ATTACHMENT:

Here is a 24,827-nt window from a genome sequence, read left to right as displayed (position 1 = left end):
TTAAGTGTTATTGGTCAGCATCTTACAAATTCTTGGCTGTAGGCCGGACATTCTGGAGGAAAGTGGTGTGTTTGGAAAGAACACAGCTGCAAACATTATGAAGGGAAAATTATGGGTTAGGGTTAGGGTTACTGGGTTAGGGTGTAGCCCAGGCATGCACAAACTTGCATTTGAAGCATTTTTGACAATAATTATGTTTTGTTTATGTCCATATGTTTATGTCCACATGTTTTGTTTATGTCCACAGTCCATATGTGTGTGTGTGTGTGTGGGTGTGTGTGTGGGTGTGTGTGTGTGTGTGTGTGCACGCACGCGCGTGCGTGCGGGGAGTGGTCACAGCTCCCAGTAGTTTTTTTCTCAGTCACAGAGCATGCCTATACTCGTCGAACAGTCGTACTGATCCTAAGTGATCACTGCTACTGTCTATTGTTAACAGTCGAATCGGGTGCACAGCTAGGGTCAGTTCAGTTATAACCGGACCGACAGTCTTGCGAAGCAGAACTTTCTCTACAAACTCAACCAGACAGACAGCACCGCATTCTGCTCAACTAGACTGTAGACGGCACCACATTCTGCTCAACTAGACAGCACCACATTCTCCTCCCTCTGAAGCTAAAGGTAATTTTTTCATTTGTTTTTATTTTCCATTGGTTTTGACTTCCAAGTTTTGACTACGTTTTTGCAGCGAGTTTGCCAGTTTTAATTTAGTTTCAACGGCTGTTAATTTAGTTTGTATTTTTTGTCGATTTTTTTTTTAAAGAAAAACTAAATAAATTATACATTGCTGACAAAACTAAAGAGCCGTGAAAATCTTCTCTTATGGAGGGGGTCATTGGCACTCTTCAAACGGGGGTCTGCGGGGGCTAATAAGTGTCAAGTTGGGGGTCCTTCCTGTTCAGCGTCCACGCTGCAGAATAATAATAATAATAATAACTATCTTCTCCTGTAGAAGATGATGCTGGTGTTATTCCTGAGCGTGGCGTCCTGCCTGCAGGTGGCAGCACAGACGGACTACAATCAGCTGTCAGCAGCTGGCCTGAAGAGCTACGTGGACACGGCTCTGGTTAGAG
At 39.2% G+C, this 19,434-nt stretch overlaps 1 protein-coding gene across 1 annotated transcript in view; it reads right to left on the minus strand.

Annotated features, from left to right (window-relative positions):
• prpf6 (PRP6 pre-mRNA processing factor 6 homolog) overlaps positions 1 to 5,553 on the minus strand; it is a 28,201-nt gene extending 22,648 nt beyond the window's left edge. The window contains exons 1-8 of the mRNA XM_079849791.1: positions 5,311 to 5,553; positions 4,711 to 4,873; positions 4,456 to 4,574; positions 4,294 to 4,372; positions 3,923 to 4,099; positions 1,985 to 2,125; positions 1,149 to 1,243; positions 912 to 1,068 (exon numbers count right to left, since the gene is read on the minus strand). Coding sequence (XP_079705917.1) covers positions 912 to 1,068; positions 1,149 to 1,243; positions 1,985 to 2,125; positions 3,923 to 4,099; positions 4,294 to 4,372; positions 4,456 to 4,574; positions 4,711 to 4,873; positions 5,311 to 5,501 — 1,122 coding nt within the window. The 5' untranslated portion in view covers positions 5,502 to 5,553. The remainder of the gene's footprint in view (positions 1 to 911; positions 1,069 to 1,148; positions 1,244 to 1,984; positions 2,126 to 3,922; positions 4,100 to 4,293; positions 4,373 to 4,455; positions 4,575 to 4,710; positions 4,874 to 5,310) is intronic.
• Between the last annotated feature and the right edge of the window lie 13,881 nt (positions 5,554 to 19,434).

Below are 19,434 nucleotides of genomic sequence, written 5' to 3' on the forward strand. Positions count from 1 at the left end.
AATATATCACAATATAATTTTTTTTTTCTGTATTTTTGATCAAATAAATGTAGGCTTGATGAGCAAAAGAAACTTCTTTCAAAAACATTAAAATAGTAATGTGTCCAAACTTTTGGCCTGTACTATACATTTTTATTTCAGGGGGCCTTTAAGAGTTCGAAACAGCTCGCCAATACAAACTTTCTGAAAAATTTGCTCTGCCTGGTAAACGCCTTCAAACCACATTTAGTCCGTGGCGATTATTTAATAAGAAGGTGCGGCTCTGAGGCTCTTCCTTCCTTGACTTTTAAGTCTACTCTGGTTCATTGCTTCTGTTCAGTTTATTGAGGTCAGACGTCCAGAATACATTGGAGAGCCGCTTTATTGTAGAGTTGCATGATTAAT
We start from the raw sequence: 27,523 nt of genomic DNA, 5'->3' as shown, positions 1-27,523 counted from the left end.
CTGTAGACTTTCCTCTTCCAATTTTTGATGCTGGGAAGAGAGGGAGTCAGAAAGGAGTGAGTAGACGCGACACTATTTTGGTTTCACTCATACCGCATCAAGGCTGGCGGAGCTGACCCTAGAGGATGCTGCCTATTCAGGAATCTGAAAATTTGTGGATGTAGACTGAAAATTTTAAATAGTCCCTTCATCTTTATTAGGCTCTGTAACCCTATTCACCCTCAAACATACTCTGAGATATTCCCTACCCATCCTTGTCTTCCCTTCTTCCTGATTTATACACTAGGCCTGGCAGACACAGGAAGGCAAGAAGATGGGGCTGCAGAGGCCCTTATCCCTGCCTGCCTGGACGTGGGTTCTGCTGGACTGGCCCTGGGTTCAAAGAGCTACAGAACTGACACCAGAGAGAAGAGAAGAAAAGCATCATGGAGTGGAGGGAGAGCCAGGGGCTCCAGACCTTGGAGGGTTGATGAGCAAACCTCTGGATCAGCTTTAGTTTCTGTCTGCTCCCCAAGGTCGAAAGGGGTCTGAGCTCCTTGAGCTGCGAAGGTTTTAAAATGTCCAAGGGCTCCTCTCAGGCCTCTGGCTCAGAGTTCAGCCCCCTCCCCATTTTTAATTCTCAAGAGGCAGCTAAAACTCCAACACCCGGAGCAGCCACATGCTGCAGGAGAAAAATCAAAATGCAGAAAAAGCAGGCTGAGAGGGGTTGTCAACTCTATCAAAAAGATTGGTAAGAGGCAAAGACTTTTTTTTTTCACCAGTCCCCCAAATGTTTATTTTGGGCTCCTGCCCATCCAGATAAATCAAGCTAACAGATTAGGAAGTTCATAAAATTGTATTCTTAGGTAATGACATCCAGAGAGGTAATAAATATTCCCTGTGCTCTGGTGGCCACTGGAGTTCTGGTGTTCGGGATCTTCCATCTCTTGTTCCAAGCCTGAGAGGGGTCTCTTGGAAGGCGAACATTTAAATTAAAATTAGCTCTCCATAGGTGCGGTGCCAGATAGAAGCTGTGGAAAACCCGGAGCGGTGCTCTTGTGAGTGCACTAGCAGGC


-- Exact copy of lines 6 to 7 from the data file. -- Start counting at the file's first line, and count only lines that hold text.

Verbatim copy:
• Between the last annotated feature and the right edge of the window lie 13,881 nt (positions 5,554 to 19,434).

Below are 19,434 nucleotides of genomic sequence, written 5' to 3' on the forward strand. Positions count from 1 at the left end.